Azure Developer Portal Migration
Recently, we got on with the migration of Azure developer portal. The legacy version is deprecated and will retire in October 2023.
Or maybe by the time you’re reading this it has already been removed ¯\_(ツ)_/¯ .
What is Azure?
Azure is the cloud-computing portal of Microsoft. Azure API Management (APIM) is a hybrid, multi-cloud management platform for APIs across all environments. Developer portal is one of the API Management components available and it is an automatically generated, customizable website which basically introduces shipped products with API documentations.
Currently, I am part of a team at Vaillant Group where we build API services for our B2B partners enabling them to leverage their heating data. Heating data describes all data generated from heating system(s) such as boiler and heat pump. Making this data available increases efficiency and decreases the maintenance costs through laying the fundamentals for remote diagnostic use cases, allowing integration of heating solutions to smarthome applications, and presenting more insights based on consumption data.
Prior to migration
In our case, we decided to replicate the website hosted in legacy version as it is. Legacy version doesn’t offer git versioning, so it wasn’t really an option to copy paste all files into the new one. One possible way to do this is by using the inline editor and create each web content with styles and customize the layouts according to our existing developer portal website. Developer portal 2.0 has a git integration but unfortunately it’s meant to be only for configuration files.
One way is to use inline editor to create and edit pages. Another alternative would be to use HTML codeblock widget to define the whole page and styles. However, this has a potential to grow an unnecessary complexity and would make it seriously unenjoyable to make any global style changes.
To give you a more concrete example, let’s say you have a website consisting of 30 pages and you want to change the font color and size of your heading element. This would mean to edit every single web page just to do a minor design tweak. Image how long it would take to make more drastic changes. A hybrid approach would more or less end up with a similarly complexity.
What is this post about?
During our research there wasn’t any worthy source about migration or alternative ways to accomplish it other than the documentation offered by Azure and an official demo video introducing the new developer portal.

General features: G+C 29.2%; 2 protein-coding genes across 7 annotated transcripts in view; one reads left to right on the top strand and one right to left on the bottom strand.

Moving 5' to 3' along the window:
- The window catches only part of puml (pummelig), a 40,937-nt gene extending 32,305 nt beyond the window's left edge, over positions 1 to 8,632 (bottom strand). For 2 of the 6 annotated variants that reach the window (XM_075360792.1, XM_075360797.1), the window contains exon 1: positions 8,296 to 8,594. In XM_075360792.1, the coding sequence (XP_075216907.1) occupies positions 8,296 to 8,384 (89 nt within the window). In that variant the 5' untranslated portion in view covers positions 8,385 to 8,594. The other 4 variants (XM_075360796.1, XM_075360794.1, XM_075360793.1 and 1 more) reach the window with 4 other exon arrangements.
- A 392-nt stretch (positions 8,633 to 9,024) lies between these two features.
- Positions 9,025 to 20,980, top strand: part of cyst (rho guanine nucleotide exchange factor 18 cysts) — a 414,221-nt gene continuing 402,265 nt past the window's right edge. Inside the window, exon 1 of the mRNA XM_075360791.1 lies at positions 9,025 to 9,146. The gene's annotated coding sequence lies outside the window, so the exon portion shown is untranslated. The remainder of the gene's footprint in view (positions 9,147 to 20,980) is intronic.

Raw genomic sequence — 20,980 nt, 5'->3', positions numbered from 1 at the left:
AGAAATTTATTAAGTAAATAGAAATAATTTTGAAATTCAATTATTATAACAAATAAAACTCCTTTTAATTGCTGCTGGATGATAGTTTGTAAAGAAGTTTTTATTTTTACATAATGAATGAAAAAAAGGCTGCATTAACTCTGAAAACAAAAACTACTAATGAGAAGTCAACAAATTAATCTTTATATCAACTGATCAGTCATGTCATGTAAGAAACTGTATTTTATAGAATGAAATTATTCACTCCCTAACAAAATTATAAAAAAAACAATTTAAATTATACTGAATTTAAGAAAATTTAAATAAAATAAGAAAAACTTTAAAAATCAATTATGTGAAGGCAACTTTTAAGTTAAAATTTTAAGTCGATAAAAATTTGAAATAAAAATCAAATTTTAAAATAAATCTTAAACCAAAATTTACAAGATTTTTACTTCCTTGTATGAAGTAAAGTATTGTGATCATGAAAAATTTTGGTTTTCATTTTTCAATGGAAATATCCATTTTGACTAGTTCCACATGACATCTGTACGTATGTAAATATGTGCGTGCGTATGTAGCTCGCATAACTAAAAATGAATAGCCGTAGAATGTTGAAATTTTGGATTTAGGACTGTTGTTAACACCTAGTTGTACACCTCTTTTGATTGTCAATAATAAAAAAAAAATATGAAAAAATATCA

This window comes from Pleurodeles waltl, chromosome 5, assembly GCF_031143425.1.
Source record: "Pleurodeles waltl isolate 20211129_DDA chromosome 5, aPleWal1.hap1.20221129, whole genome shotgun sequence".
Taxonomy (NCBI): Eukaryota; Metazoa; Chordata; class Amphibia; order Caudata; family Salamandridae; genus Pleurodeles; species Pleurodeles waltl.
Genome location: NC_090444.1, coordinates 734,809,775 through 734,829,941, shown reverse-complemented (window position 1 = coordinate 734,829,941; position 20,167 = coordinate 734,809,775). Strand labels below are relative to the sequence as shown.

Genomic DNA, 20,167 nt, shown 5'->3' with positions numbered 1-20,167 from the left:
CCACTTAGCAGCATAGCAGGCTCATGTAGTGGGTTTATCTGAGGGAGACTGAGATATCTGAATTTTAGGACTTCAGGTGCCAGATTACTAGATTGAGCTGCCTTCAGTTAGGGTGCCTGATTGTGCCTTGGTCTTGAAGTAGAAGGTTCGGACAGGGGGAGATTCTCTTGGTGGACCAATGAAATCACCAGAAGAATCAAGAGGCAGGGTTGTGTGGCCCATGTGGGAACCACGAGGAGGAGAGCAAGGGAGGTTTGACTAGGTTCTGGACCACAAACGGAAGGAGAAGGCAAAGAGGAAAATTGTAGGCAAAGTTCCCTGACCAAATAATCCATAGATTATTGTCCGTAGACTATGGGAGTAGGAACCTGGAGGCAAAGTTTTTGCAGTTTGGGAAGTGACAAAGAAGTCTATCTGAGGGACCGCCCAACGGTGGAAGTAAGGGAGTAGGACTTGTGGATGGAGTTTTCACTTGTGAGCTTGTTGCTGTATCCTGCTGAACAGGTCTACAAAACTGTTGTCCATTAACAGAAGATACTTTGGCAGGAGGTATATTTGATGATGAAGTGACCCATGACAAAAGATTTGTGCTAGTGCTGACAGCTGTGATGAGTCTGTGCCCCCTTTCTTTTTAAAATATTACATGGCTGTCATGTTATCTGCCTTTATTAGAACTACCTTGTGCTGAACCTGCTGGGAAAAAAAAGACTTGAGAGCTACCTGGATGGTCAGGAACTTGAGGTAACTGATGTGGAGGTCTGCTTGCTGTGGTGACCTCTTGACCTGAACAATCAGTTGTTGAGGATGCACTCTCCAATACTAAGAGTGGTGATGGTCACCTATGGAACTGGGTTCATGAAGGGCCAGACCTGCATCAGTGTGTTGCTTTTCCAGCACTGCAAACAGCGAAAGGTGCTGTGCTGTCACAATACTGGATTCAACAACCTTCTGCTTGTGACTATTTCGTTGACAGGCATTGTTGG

In this writing, I will be sharing our approach, experience, how we did it, and what are the things that one should pay attention to during the migration.
If you have already watched the above-mentioned video and still looking for more information you will find some useful tips here before you start with anything ;)
Chosen migration method
Ultimately, we opted for the use of inline editor. Let’s face it, it may not be the most attractive method for someone with a technical knowledge but it gets the job done and it is user-friendly. Hence, it makes it easier for
non-technical people in team to carry on any style or content changes within the website.
One necessary step before migration was to adjust the custom domains to route the new develpor portal to the current URL for the legacy version. So that site visitor notice no difference on their sides. This is something you should also consider if you don’t want to publish the new developer portal with a new domain. This can be done with options available under the custom domains section in APIM. It takes some time for changes to take place though.
The choice of web browser
I tried different web browsers in the beginning. In my case, Google Chrome was the best one so far. Although, everything was working fine with other browsers I was receiving annoying error notifications literately at every click which was taking unnecessary place in the browser window.
Developer portal 2.0 comes with a built-in template and pages aka “contoso”. We used existing pages as our base since most of the preexisting pages were part of our already existing developer portal.
Navigation bar broken-down